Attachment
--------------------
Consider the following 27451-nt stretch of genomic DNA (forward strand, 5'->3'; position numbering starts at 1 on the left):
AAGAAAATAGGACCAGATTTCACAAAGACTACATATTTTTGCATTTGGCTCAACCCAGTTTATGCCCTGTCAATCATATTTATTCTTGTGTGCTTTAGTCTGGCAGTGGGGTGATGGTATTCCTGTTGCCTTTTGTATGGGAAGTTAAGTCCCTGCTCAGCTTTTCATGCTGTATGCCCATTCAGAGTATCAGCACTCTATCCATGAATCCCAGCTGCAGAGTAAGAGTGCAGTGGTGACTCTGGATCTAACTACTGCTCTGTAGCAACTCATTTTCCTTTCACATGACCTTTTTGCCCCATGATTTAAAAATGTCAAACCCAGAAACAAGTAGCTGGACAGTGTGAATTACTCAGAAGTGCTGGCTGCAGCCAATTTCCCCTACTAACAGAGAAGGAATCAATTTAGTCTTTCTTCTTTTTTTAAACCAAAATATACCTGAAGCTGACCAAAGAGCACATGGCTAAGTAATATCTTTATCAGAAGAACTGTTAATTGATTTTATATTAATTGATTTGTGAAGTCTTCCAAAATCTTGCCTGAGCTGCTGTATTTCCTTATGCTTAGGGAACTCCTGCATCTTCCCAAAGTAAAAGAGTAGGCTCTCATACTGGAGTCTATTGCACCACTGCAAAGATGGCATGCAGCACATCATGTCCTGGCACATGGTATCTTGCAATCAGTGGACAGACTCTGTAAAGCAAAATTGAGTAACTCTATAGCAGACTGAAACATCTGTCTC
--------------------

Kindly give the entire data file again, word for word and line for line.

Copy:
Consider the following 27451-nt stretch of genomic DNA (forward strand, 5'->3'; position numbering starts at 1 on the left):
AAGAAAATAGGACCAGATTTCACAAAGACTACATATTTTTGCATTTGGCTCAACCCAGTTTATGCCCTGTCAATCATATTTATTCTTGTGTGCTTTAGTCTGGCAGTGGGGTGATGGTATTCCTGTTGCCTTTTGTATGGGAAGTTAAGTCCCTGCTCAGCTTTTCATGCTGTATGCCCATTCAGAGTATCAGCACTCTATCCATGAATCCCAGCTGCAGAGTAAGAGTGCAGTGGTGACTCTGGATCTAACTACTGCTCTGTAGCAACTCATTTTCCTTTCACATGACCTTTTTGCCCCATGATTTAAAAATGTCAAACCCAGAAACAAGTAGCTGGACAGTGTGAATTACTCAGAAGTGCTGGCTGCAGCCAATTTCCCCTACTAACAGAGAAGGAATCAATTTAGTCTTTCTTCTTTTTTTAAACCAAAATATACCTGAAGCTGACCAAAGAGCACATGGCTAAGTAATATCTTTATCAGAAGAACTGTTAATTGATTTTATATTAATTGATTTGTGAAGTCTTCCAAAATCTTGCCTGAGCTGCTGTATTTCCTTATGCTTAGGGAACTCCTGCATCTTCCCAAAGTAAAAGAGTAGGCTCTCATACTGGAGTCTATTGCACCACTGCAAAGATGGCATGCAGCACATCATGTCCTGGCACATGGTATCTTGCAATCAGTGGACAGACTCTGTAAAGCAAAATTGAGTAACTCTATAGCAGACTGAAACATCTGTCTC